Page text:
Tuesday, June 07, 2016
Why responsible government is not a "convention"
Posted by Christopher Moore
The Ottawa journalist Dale Smith is a defender of parliamentary democracy and responsible government, and lately has been invoking both principles frequently against the civil illiteracy of almost everyone.
But Smith shares the widely-held misconception that responsible government is an unwritten convention of parliament, its only sanction being the mention in the British North America Act of Canada having a constitution "similar in principle" to that of the United Kingdom.
In fact, that's not the basis of responsible government in Canada. Smith should look at Section 54 of the Constitution Act, 1982, which sets out in plain language that only the cabinet can make and propose the raising and spending of money. That is what defines the role of the cabinet of ministers. It budgets; it plans the getting and spending. But then there is Section 53, which bluntly states that only the House of Commons can give approval to the cabinet's proposals for getting and spending.
Since getting and spending money covers everything a government does, these two sections make the government responsible to the Commons, to which it must go for approval of its spending plans. If the House disapproves of the government, it withholds the money and the government falls. The cabinet can operate even when the House is not sitting and can prorogue Parliament at will, That's no small power. But Section 5 of the Charter of Rights and Freedoms (restating a rule from 1867) requires that there be a parliamentary session at least once every twelve months, so a government that attempts to rule without parliament know it will inevitably get its comeuppance.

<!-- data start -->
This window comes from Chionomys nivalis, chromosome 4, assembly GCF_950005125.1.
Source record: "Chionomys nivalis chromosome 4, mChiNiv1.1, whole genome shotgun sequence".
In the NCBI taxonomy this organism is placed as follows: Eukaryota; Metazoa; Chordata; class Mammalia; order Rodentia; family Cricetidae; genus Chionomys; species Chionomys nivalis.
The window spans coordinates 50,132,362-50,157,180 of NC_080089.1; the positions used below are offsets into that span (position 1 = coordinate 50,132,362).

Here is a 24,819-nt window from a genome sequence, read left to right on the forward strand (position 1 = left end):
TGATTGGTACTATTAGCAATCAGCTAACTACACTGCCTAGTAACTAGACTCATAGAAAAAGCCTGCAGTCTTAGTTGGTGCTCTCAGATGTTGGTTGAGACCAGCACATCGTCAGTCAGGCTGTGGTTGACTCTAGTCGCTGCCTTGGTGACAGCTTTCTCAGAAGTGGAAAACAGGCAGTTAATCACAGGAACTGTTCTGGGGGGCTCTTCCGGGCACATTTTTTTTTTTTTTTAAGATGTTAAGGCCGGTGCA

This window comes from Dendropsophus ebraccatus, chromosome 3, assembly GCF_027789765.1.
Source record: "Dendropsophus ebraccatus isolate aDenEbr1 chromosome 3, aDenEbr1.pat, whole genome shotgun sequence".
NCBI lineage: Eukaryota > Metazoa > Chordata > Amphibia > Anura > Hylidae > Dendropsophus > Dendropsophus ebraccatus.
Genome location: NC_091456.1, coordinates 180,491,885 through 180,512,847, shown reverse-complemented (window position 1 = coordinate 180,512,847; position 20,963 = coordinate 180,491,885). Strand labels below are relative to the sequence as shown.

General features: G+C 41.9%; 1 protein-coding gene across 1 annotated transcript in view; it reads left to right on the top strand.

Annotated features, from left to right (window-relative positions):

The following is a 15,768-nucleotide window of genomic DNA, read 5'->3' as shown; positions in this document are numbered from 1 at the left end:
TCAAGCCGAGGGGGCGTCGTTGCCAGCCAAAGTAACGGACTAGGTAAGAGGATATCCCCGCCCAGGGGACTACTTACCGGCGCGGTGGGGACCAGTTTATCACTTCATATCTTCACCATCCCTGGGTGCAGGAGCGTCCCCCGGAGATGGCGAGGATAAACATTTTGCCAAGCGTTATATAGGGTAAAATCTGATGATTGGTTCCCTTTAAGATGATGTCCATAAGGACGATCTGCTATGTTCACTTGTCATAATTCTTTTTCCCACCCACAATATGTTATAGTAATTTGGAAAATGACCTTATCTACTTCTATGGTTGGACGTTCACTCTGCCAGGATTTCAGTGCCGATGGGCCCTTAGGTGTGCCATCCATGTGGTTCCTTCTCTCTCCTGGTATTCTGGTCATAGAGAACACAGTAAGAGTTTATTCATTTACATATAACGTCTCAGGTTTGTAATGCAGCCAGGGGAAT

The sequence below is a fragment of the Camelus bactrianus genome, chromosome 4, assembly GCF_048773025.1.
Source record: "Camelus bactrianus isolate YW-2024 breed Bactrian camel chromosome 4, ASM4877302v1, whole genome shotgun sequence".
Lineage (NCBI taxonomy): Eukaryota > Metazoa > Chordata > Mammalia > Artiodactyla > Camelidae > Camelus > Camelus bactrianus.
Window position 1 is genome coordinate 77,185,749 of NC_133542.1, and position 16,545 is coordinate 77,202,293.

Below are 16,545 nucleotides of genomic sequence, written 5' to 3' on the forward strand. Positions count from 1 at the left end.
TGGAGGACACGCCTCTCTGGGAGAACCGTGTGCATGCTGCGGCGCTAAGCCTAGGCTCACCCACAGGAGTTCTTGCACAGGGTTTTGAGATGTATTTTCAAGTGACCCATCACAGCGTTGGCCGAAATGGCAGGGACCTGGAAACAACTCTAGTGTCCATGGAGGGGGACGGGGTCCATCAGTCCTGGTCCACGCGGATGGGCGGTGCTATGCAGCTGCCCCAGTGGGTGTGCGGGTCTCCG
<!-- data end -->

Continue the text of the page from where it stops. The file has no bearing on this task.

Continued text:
Canada does have a written constitution. Responsible government is embedded in its text. There are various conventions about how responsible government operates, but the principle itself is set down in plain language. Janet Ajzenstat sets this all out in The Canadian Founding, pp. 59-60. (And I followed her lead in Three Weeks in Quebec City: The Meeting that Made Canada, Chapter 16
Responsible government ... even stronger than you thought, Dale Smith. But you have a point. I hear the Canadian Historical Association had a confederation session at its annual meeting last week, and mostly concluded the whole subject was boring and irrelevant and hardly worth covering.
Update, June 8: Dale Smith responds in detail, even suggesting I quote the wrong constitution, though the relevant text is the same whether it is 1867 or 1982. He shifts the discussion from responsibility to the Commons toward details of cabinet and party, but that too is diversionary. The constitution is economical, and does not spell out unnecessary things. The black letter of Section 53 and 54 confirms the GG can't get or spend money without the consent of the House, so s/he needs advisors able to organize secure that consent in the Commons. But the responsibility of the executive to the Commons is still rooted in the text, not convention.
I was trying to wean Smith from his faith in convention in order to help strengthen his arguments about responsible government. Oh well....